Braille technology is assistive technology which allows blind or visually impaired people to do common tasks such as writing, browsing the Internet, typing in Braille and printing in text, engaging in chat, downloading files, music, using electronic mail, burning music, and reading documents. It also allows blind or visually impaired students to complete all assignments in school as the rest of sighted classmates and allows them take courses online. It enables professionals to do their jobs and teachers to lecture using hardware and software applications. The advances of Braille technology are meaningful because blind people can access more texts, books and libraries and it also facilitates the printing of Braille texts.
"Despite the Braille system's universal reach, the National Federation of the Blind estimates that only 10 percent of the vision-impaired are able to read Braille”.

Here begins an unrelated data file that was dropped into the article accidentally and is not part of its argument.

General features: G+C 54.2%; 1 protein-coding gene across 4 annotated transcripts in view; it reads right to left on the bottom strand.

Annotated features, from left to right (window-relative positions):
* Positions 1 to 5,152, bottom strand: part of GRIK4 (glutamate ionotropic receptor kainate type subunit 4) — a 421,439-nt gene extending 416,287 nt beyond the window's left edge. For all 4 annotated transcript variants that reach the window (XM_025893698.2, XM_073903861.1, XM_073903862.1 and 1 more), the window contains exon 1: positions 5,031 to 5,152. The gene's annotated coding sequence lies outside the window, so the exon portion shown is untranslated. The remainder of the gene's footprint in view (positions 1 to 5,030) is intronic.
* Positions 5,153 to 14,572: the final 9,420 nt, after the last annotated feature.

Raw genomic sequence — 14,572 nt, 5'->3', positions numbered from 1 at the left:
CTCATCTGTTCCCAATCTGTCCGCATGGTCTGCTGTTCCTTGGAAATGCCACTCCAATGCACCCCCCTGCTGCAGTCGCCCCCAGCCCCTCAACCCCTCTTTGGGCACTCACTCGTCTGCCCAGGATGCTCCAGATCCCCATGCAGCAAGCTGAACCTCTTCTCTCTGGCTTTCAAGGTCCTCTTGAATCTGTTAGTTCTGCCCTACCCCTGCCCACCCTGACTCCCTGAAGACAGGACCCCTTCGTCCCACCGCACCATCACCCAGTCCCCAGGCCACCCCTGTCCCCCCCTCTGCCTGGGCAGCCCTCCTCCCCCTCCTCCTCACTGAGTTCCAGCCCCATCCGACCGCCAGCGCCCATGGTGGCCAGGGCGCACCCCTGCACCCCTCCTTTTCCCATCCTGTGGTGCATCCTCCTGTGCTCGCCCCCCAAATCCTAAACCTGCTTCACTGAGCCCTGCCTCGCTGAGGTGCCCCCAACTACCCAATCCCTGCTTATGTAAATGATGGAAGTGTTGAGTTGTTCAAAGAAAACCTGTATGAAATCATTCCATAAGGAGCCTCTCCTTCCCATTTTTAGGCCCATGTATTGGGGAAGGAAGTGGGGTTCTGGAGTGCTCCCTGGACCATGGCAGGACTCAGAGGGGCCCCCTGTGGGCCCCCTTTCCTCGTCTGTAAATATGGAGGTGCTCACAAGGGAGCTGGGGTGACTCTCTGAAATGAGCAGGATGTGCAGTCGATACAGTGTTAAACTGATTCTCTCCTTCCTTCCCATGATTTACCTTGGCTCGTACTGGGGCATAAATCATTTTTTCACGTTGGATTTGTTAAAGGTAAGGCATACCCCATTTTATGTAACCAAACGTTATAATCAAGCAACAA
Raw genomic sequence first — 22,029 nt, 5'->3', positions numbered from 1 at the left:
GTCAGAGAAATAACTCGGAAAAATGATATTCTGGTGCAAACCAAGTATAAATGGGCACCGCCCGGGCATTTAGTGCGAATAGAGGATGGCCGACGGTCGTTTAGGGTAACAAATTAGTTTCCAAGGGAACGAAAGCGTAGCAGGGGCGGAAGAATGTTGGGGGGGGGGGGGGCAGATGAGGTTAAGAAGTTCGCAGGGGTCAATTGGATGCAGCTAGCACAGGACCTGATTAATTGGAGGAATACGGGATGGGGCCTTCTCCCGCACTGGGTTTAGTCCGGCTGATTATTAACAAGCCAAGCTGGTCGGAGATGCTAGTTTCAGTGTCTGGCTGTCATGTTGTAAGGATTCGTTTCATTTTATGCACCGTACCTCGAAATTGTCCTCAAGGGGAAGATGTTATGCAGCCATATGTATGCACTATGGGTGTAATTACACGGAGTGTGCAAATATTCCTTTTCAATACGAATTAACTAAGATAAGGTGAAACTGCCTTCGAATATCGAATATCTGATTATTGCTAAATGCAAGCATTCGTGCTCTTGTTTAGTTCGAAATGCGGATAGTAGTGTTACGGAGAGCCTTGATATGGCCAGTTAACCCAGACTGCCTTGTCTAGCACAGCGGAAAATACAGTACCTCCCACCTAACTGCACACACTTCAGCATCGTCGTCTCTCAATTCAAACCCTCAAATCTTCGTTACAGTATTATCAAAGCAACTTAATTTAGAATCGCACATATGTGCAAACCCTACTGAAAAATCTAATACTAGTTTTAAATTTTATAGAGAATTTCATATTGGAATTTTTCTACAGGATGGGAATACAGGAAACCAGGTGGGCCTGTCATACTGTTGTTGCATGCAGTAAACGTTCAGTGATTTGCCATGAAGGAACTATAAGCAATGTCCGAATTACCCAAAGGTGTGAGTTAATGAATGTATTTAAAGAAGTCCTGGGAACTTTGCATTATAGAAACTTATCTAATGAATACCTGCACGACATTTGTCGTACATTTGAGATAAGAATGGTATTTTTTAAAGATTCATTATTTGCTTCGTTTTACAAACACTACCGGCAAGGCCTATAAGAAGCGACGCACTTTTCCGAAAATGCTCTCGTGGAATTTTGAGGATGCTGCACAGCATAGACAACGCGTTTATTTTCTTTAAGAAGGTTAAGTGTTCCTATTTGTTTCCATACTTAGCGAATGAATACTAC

Some of the software available currently:
- Duxbury DBT, is a program that translates inkprint to braille and braille to inkprint for over 100 languages.
- JAWS, is a program that reads the words on the screen and enables the browsing of folders, documents and programs on Microsoft Windows. Words on the screen can also be sent to a Braille display.
- Kurzweil, a device that scans texts into the computer and narrates them.
- nvda, open source screen reading software with braille support.
- Braille display
- Braille keyboards, which were in use only with Braille typewriters. Braille reading computer users prefer the standard keyboard as a text composing input device. Braille computer keyboards are extremely rare.
- Braille embosser
- Braille notetakers
- Braille e-books, using electroactive polymers, so far only as a concept design
- Dean, Katie (2000-02-24). "All Eyes on Braille Software". Wired. Retrieved 2008-07-01.
- Bar-Cohen, Yoseph (11 September 2009). "Electroactive polymers for refreshable Braille displays". SPIE.
- Braille Technology, American Foundation for the Blind